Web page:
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Energy expert Peter Gudde explains how some shops are helping customers to reduce their carbon footprint

I mentioned a couple of months ago that some local businesses are showing real environmental leadership.

Their commitment to change is delivering better business performance, reputational benefits and more sales. This, in turn, helps to support the consumer who is looking for a supplier with products that stand for something and are value for money.

How the cost-of-living squeeze will play into this is anyone’s guess as prices for most commodities and services are going up. But the received wisdom that higher environmental standards command a premium price no longer always applies.

Peter Gudde
Peter Gudde

Whether it’s shopping for the best deals on energy or just thinking about the effect that your shopping has on the world around us, the evidence suggests that shoppers are still trying to consider wider issues when buying goods and services. Surveys of consumer behaviour published by independent market researchers, YouGov, demonstrate that despite the Covid pandemic and pressure on household budgets more than half of British shoppers are, at least to some level, buying for higher environmental, welfare or ethical standards.

If you want to shop ethically as much as you can then it would be handy to have some way of spotting retailers who you have as good an eye on sustainability as you. A few months back Suffolk celebrated its ‘Creating the Greenest County’ Awards, pointing the spotlight at those courageous local firms who know that looking after their customers includes looking after the environment as well.

Many of these have also achieved the much-coveted Carbon Charter accreditation. To their customers this provides reassurance that the business has been through a comprehensive review checking confirming that they really care.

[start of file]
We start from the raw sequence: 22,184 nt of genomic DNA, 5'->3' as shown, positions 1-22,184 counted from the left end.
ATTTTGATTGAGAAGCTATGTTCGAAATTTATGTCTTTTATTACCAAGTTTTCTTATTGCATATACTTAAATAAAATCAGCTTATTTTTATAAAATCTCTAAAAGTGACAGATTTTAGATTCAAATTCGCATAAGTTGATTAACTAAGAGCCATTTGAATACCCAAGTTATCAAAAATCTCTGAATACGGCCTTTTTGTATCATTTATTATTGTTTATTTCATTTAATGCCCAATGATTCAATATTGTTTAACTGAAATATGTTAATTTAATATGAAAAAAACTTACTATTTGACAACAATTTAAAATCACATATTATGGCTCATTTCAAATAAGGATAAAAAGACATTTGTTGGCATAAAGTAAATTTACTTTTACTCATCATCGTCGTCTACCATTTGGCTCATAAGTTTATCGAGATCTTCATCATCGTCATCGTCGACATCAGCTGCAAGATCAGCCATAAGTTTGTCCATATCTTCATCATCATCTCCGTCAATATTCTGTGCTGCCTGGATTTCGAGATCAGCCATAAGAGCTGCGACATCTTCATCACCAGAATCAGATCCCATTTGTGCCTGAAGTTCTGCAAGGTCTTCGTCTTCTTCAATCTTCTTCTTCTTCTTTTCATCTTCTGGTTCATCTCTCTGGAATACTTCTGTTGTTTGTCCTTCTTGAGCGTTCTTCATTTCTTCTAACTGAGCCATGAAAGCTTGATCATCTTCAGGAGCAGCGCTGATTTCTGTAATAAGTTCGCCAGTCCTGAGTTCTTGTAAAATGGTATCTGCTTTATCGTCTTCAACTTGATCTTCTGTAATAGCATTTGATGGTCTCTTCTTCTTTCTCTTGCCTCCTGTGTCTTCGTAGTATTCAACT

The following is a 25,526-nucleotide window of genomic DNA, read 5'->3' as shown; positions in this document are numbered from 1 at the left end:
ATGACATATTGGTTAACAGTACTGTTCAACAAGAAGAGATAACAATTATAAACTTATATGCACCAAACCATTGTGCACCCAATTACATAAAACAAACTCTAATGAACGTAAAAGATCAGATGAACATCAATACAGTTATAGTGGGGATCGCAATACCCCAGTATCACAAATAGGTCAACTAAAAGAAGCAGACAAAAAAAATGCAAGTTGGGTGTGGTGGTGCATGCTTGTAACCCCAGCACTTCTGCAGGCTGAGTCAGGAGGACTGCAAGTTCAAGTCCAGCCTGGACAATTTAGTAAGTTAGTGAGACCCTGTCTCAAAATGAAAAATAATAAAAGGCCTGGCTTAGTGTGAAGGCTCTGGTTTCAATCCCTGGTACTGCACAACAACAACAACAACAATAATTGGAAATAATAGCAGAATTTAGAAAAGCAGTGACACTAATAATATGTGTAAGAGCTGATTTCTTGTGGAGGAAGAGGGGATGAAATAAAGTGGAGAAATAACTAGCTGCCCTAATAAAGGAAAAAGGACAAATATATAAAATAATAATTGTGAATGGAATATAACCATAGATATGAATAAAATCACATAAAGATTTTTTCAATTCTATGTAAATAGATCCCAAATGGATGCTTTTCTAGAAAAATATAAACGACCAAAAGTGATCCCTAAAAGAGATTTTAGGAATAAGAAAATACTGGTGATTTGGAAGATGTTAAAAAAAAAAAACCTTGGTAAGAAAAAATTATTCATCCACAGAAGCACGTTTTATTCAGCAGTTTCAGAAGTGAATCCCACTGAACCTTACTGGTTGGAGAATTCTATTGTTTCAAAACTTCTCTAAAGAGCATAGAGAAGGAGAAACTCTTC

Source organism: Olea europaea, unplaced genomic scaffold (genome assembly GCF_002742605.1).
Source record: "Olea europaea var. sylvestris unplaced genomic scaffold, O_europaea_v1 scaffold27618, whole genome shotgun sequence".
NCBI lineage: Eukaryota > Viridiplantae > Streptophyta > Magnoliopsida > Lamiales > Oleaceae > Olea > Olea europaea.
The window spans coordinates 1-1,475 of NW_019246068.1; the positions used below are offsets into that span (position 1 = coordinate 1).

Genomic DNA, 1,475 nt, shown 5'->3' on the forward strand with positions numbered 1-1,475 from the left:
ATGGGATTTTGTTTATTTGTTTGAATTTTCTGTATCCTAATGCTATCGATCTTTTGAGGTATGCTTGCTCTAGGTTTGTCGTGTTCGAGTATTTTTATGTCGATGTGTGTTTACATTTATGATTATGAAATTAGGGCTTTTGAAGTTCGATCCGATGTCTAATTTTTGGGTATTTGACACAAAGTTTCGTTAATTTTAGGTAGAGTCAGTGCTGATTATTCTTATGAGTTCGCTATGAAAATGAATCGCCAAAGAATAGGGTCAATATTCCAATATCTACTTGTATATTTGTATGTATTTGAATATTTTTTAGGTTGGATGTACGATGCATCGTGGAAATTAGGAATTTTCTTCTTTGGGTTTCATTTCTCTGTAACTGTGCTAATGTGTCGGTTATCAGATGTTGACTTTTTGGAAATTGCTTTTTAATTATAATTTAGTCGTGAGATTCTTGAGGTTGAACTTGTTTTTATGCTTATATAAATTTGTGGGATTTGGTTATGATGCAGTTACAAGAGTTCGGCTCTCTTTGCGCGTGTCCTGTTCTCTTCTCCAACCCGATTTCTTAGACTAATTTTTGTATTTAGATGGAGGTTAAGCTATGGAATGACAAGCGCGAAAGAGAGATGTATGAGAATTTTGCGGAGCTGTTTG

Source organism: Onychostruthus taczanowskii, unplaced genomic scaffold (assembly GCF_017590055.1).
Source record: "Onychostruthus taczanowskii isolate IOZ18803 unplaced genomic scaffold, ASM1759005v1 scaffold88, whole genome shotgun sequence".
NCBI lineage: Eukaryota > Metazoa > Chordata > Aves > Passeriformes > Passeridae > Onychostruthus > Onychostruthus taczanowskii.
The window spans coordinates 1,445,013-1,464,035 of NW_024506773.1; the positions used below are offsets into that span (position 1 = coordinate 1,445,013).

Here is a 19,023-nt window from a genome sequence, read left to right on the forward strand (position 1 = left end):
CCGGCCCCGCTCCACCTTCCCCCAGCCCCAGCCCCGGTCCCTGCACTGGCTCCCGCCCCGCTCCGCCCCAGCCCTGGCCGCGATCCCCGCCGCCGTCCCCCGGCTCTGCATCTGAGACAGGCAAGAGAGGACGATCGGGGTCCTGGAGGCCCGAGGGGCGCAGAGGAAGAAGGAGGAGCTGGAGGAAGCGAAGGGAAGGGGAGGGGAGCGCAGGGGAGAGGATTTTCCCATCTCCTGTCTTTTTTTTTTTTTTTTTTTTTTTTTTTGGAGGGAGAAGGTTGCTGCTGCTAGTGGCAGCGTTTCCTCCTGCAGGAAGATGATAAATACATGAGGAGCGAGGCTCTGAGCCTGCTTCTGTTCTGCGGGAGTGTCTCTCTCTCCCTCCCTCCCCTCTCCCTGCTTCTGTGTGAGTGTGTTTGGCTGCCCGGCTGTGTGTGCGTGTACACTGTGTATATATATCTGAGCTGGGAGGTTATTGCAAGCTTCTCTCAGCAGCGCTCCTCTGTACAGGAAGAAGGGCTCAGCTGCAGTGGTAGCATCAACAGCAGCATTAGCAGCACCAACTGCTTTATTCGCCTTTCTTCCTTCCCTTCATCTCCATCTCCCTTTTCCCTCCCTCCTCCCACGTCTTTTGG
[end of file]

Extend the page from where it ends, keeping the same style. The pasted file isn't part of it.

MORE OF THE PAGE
One of the leading supporters of the Carbon Charter is the East of England Co-op. They have partnered up with the Carbon Charter with the aim to get as many of their suppliers accredited as they can. Also, many of Co-op’s own stores in the region have themselves gained the award.

Some, such as the stores in Woodbridge and East Bergholt, have even gained the top ‘Gold’ rating.

By helping small local businesses who supply the items stocked on the shelves to look at their carbon footprint the Co-op is also helping to lower the cost of your shopping.

Businesses across the region from sweet manufacturers, plant nurseries and beer breweries to printers, ice cream makers and manufacturers have all joined the Co-op in looking hard at how they can tread as lightly as possible by reducing their carbon footprint.

So, whenever you are considering buying something, it might be worth keeping a lookout for the Carbon Charter symbol or asking the business whether they are accredited. It is surprising how many businesses are getting onboard with the green revolution making it easier for you to make the best choices.